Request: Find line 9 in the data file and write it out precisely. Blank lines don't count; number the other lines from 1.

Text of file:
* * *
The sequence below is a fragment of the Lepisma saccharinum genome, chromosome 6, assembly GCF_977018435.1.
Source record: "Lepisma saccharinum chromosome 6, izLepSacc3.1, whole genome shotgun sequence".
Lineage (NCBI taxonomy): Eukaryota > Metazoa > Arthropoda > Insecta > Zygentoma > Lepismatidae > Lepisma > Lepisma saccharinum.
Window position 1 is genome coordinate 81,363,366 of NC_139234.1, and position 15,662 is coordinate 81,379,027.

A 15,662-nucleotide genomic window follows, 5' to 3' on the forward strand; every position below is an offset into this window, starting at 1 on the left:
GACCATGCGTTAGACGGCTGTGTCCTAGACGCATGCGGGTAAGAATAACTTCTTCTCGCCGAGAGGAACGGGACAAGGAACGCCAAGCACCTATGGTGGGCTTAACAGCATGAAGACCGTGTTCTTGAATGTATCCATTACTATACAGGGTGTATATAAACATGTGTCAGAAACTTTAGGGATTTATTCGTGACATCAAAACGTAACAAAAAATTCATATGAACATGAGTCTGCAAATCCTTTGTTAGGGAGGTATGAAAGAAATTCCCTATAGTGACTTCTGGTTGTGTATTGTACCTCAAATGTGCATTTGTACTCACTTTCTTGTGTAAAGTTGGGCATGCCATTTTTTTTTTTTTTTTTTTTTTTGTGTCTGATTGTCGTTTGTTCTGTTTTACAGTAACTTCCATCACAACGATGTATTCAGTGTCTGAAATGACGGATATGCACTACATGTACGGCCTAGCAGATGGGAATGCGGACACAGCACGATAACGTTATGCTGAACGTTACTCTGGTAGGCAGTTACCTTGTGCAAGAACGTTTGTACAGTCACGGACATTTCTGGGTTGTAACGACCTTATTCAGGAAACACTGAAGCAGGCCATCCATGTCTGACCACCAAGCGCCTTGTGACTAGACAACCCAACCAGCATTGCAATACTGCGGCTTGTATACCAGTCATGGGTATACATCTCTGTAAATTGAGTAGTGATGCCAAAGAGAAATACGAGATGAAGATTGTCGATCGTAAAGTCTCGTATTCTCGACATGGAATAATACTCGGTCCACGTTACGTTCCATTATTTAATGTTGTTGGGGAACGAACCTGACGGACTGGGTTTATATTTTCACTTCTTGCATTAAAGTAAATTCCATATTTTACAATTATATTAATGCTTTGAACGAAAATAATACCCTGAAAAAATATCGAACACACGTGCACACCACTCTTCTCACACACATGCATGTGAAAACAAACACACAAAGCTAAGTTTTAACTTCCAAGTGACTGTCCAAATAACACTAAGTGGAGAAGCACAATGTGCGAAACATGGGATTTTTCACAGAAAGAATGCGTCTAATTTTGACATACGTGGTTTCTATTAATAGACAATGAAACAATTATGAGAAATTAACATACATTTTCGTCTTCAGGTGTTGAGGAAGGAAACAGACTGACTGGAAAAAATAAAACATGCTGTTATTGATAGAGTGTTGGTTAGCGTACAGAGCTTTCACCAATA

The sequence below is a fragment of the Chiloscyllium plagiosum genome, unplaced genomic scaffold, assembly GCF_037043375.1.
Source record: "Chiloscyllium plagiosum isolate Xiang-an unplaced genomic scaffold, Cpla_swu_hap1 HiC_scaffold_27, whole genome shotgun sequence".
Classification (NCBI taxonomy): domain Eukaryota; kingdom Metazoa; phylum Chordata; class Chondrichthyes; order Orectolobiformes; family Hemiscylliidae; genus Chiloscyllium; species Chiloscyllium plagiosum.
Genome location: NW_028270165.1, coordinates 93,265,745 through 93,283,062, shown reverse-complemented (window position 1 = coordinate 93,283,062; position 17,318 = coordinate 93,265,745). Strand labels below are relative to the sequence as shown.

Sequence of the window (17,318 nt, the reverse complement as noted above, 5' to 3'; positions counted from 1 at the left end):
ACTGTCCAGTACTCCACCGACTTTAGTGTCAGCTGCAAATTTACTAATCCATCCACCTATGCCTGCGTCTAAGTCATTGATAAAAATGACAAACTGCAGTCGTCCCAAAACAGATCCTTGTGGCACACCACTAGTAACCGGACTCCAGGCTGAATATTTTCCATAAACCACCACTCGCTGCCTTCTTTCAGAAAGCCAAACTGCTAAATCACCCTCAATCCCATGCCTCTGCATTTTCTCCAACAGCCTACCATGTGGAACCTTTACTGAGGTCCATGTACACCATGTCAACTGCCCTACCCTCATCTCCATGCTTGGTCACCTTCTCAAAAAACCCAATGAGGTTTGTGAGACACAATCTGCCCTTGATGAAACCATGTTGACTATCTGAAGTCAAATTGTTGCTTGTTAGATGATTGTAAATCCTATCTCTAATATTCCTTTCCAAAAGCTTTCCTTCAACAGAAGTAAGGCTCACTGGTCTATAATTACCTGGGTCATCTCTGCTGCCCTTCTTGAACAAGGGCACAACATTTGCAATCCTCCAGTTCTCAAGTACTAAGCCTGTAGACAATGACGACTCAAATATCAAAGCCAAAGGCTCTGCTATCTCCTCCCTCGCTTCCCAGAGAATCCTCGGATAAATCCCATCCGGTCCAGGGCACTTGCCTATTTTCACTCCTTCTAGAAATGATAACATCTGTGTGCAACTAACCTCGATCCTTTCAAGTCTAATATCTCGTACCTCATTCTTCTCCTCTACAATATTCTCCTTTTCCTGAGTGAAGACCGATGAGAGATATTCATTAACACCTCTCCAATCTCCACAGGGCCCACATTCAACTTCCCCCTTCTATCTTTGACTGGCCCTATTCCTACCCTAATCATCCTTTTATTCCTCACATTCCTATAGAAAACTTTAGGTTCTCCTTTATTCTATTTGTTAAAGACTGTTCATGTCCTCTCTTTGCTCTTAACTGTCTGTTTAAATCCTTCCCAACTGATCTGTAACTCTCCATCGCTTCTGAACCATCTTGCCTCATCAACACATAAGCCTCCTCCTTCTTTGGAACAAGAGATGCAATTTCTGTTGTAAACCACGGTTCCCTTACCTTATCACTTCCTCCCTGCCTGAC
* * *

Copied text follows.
Classification (NCBI taxonomy): domain Eukaryota; kingdom Metazoa; phylum Chordata; class Chondrichthyes; order Orectolobiformes; family Hemiscylliidae; genus Chiloscyllium; species Chiloscyllium plagiosum.